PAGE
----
Luckily, society is being forced into a language shift. Sure, you can say that you are no longer a virgin if you have vaginal intercourse. But what about gay women? Post-op trans women and men? Individuals with a reproductive disability? Who, then, can we frame as the giver or the taker? The spectrum of sexual identification and experience that has finally made its way into the mainstream flies in the face of our traditional understanding of virginity and is pushing the narrative to adapt accordingly.
Virginity and Gender
There is only a narrow time frame during which society deems our virginity status “ok”. Lose your virginity too early and you’ll face criticism, hold onto it for too long and suffer the same stigma. Psychologists recently found “sexually inexperienced adults more likely perceive themselves to be stigmatized because of their virginity. They see themselves as less attractive than those with more sexual encounters.” Virginity has evolved into a double-edged sword, and it is more and more rare to feel perfectly safe from its stigma.
Although more often directed towards women, men are just as easily victimized by virginity myths. Just take a look at the priesthood, for instance. The Catholic church has made it clear that sexual activity and piety cannot coexist, and in many ways stand in opposition to each other. In order for someone to be truly devout, he must be celibate. What message does that send to our men and boys? Or in a more modern example, take a look at the movie The 40-Year Old Virgin. The entire film is based on the idea that it is “abnormal” and even comical for a man to maintain his virginity well into adulthood. That’s a lot of pressure, and we reinforce that message when we tell boys that they are the stewards of virginity, the ones holding the power.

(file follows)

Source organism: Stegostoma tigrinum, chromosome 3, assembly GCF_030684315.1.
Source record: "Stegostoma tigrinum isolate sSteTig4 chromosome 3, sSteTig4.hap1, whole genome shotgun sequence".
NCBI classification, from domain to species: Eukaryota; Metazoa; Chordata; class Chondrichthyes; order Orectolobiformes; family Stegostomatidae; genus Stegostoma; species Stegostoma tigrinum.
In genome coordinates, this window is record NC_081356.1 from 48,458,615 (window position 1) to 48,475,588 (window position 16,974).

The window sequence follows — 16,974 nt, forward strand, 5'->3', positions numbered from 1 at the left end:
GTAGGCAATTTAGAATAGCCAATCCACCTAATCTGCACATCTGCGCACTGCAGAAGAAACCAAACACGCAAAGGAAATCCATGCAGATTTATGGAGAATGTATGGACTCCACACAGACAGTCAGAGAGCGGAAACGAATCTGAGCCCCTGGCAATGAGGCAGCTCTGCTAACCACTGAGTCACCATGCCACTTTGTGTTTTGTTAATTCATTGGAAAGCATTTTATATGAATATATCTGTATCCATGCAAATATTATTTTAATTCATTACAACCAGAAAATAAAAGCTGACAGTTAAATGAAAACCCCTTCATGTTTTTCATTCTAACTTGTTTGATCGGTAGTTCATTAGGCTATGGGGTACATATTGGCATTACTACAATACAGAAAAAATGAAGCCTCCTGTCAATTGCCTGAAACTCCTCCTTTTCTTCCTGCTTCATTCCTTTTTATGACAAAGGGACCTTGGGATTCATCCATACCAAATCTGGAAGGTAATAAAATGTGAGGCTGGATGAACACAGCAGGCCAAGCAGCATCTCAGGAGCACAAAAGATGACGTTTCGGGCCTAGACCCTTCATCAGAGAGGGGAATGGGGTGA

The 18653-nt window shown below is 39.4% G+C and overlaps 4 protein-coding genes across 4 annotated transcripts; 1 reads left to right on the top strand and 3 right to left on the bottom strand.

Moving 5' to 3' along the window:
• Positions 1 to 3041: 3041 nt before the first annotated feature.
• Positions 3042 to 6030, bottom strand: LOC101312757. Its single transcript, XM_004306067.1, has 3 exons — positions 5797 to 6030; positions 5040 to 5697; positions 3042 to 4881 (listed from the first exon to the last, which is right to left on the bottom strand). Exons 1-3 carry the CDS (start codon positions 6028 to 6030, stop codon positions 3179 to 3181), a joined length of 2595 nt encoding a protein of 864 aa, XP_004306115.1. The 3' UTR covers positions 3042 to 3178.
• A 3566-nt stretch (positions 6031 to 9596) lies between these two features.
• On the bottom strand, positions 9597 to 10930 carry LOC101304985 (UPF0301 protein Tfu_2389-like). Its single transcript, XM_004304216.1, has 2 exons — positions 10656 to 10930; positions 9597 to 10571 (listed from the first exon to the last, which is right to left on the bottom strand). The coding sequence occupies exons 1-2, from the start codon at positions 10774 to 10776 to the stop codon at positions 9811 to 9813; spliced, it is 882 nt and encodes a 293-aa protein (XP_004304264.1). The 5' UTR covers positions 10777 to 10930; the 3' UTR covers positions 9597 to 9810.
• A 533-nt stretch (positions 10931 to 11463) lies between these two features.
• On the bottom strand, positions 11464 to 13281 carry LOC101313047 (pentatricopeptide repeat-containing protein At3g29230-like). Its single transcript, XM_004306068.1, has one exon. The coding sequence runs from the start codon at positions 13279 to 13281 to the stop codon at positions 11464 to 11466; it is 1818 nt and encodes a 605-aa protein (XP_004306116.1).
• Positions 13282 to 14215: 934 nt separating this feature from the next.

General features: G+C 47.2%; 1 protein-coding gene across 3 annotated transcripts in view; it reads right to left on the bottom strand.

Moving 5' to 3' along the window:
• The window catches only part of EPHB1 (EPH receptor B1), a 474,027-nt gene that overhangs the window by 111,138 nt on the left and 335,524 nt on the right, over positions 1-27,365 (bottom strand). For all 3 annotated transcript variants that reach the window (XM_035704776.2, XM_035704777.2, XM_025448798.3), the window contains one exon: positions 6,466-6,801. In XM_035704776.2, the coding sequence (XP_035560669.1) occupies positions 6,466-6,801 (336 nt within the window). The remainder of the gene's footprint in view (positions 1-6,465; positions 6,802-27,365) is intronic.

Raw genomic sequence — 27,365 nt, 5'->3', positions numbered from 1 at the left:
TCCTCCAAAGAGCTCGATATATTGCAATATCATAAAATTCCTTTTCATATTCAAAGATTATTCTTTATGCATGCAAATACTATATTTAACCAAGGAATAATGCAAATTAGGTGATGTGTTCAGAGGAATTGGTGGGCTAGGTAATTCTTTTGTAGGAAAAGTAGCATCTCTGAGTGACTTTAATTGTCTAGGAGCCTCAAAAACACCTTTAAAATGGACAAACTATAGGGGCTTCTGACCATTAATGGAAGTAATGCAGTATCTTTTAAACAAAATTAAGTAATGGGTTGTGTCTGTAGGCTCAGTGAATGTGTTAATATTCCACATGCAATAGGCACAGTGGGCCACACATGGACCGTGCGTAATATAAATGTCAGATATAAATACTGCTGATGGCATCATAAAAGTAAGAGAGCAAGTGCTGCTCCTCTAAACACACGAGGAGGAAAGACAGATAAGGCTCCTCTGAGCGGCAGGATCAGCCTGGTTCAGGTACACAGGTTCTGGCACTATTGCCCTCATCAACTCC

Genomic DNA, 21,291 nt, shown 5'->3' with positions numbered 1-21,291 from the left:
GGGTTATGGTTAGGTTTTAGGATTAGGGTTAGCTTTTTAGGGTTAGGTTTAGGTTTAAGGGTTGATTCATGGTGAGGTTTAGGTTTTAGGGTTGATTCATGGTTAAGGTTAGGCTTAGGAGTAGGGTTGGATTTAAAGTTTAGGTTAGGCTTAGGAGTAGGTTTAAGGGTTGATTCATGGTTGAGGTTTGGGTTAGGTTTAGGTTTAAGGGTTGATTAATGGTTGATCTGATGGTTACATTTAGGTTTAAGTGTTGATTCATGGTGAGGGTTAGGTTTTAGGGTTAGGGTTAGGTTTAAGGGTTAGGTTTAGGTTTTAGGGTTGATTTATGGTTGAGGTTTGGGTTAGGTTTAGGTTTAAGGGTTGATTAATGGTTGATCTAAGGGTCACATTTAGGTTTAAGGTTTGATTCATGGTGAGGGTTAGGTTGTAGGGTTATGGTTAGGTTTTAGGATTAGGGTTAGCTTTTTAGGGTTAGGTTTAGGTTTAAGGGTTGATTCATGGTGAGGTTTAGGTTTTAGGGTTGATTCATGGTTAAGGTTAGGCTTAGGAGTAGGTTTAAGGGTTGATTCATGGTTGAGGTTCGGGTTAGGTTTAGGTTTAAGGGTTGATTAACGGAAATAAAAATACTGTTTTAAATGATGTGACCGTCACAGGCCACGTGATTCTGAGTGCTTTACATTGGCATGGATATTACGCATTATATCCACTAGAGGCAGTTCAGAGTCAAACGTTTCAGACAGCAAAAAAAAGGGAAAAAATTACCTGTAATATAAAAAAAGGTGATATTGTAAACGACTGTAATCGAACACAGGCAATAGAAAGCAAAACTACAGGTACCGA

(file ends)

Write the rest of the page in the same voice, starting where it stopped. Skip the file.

It is hugely important for the education around sex to happen early and with accurate, inclusive, and comprehensive information. The more we perpetuate myths of virginity and power through the language we use, the more damage we can cause. Sex for the first time should not be framed as a conquest, and we certainly should not be enforcing a timeline. Let’s look at the past to acknowledge the way we used to approach sex, and then leave it there. Because the less we care about each other’s virginity status, the more we promote healthy sexual experiences free from pressure, stigma, and arbitrary timelines.